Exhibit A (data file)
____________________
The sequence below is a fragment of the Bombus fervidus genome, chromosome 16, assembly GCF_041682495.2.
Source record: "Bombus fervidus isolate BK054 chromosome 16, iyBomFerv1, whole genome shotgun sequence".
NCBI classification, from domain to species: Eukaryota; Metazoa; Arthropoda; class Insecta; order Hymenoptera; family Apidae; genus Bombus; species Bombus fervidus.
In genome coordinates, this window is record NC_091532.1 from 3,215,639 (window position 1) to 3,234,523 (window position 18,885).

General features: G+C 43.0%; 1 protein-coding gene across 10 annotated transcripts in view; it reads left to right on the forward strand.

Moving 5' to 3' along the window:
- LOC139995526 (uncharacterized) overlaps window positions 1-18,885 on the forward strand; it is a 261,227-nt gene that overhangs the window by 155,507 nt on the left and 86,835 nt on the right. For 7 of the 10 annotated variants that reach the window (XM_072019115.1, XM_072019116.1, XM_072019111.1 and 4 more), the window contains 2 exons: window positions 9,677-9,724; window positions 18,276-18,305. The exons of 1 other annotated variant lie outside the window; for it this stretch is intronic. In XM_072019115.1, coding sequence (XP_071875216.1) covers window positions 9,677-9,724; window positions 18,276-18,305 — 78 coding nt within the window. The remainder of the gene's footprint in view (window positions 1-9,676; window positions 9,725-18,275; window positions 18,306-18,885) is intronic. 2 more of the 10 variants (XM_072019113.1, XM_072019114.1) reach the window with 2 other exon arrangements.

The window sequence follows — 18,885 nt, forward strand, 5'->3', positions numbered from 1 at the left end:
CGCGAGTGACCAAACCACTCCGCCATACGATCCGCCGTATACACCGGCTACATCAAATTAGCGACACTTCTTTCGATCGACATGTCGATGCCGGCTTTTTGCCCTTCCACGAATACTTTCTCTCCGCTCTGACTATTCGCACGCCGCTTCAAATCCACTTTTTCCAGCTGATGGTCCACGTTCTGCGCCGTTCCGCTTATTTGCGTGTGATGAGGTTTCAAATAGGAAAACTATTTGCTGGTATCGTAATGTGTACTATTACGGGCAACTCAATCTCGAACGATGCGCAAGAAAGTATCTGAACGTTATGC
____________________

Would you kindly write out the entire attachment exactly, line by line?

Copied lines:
The sequence below is a fragment of the Bombus fervidus genome, chromosome 16, assembly GCF_041682495.2.
Source record: "Bombus fervidus isolate BK054 chromosome 16, iyBomFerv1, whole genome shotgun sequence".
NCBI classification, from domain to species: Eukaryota; Metazoa; Arthropoda; class Insecta; order Hymenoptera; family Apidae; genus Bombus; species Bombus fervidus.
In genome coordinates, this window is record NC_091532.1 from 3,215,639 (window position 1) to 3,234,523 (window position 18,885).

General features: G+C 43.0%; 1 protein-coding gene across 10 annotated transcripts in view; it reads left to right on the forward strand.

Moving 5' to 3' along the window:
- LOC139995526 (uncharacterized) overlaps window positions 1-18,885 on the forward strand; it is a 261,227-nt gene that overhangs the window by 155,507 nt on the left and 86,835 nt on the right. For 7 of the 10 annotated variants that reach the window (XM_072019115.1, XM_072019116.1, XM_072019111.1 and 4 more), the window contains 2 exons: window positions 9,677-9,724; window positions 18,276-18,305. The exons of 1 other annotated variant lie outside the window; for it this stretch is intronic. In XM_072019115.1, coding sequence (XP_071875216.1) covers window positions 9,677-9,724; window positions 18,276-18,305 — 78 coding nt within the window. The remainder of the gene's footprint in view (window positions 1-9,676; window positions 9,725-18,275; window positions 18,306-18,885) is intronic. 2 more of the 10 variants (XM_072019113.1, XM_072019114.1) reach the window with 2 other exon arrangements.

The window sequence follows — 18,885 nt, forward strand, 5'->3', positions numbered from 1 at the left end:
CGCGAGTGACCAAACCACTCCGCCATACGATCCGCCGTATACACCGGCTACATCAAATTAGCGACACTTCTTTCGATCGACATGTCGATGCCGGCTTTTTGCCCTTCCACGAATACTTTCTCTCCGCTCTGACTATTCGCACGCCGCTTCAAATCCACTTTTTCCAGCTGATGGTCCACGTTCTGCGCCGTTCCGCTTATTTGCGTGTGATGAGGTTTCAAATAGGAAAACTATTTGCTGGTATCGTAATGTGTACTATTACGGGCAACTCAATCTCGAACGATGCGCAAGAAAGTATCTGAACGTTATGC